The Best Time to Take Vitamins and Other Supplements

by Stacy Facko

 

If you’re an avid supplement taker, you’ve probably wondered if there’s actually a better time of day to take your supplements.

Should you take them as soon as you wake up in the morning? Is it better on an empty stomach or with food?

What if you have no routine at all and you take your vitamins and other dietary supplements whenever you remember? Or you forget a dose and decide to double up the next time.

If your supplement routine is all over the place with little thought to what, when, and how much, you could be wasting your money. For some categories of supplements, there actually are better times of the day to take them. And knowing when can help you maximize their health benefits.

Best Time to Take Vitamins

We love the simplicity of taking a multivitamin to help fill in the nutritional gaps. And while they should never be a replacement for a well-balanced diet, getting all the necessary vitamins from food alone can be challenging. It’s especially difficult to attain if you primarily eat a diet of highly processed, low nutrient foods, which have monopolized the Western diet.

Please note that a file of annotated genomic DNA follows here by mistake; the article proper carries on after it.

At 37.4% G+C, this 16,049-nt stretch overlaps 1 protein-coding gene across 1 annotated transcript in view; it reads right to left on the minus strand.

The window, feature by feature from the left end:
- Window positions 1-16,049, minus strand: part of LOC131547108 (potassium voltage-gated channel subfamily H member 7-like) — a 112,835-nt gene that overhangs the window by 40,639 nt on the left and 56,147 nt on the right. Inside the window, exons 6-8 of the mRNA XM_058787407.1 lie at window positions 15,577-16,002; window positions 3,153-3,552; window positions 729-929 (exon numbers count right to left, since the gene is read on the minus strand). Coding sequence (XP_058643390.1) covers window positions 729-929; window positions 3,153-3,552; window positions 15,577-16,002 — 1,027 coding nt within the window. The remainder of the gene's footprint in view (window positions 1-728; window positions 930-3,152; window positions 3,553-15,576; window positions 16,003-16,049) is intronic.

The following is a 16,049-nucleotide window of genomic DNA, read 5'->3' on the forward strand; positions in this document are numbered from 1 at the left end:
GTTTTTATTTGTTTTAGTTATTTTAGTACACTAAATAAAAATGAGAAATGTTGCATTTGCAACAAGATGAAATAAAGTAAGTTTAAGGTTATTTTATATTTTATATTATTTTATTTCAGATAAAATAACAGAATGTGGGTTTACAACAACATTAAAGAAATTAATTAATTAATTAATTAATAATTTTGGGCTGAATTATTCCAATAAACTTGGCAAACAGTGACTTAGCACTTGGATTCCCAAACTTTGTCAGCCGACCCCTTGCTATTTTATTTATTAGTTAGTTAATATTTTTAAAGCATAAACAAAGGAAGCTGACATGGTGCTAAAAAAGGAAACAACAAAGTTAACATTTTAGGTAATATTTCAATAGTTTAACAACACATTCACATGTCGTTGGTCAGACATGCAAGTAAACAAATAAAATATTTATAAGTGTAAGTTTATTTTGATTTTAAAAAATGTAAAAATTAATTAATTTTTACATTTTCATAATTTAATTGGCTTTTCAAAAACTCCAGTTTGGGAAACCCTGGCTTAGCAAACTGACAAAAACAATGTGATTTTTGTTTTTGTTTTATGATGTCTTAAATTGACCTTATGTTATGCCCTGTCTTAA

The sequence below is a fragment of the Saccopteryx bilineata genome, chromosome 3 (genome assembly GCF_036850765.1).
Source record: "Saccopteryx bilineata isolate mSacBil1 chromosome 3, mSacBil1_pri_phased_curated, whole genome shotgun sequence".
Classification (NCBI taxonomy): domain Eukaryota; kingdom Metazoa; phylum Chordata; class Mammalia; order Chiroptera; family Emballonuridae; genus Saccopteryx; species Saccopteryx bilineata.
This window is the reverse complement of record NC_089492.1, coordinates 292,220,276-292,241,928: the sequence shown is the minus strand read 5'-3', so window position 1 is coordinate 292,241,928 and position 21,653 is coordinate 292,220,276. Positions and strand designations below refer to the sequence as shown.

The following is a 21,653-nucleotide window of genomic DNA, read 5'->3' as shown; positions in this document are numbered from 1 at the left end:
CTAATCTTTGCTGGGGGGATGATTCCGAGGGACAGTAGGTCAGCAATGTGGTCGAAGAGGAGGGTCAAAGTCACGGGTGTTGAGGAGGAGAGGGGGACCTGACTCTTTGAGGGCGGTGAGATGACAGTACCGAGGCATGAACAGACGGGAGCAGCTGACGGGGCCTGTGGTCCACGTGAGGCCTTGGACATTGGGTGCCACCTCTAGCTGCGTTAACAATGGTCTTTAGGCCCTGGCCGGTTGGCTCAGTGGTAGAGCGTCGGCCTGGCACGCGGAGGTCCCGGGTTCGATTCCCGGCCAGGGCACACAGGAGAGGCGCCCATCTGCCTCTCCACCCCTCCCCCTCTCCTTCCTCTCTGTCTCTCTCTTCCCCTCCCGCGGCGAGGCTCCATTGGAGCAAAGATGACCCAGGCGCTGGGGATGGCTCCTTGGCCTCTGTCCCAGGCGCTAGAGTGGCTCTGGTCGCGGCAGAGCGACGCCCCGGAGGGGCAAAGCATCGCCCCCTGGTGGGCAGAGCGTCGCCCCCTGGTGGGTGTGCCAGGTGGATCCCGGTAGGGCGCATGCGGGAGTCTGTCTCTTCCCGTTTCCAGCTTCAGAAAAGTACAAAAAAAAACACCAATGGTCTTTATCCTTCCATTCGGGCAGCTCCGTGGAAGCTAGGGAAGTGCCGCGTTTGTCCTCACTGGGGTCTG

A basic multivitamin combines both fat-soluble vitamins (A, D, E & K) and water-soluble vitamins (B & C). And many multivitamins these days are also multimineral formulas. Regardless if your multivitamin of choice is a one-a-day deal or you take a smaller dose two or three times a day, make sure you take it with food, preferably one of your main meals of the day and one that has some dietary fat.

You need fats in your system to absorb the fat-soluble vitamins. And taking your multi with food helps to avoid nausea that is common when taking vitamins on an empty stomach.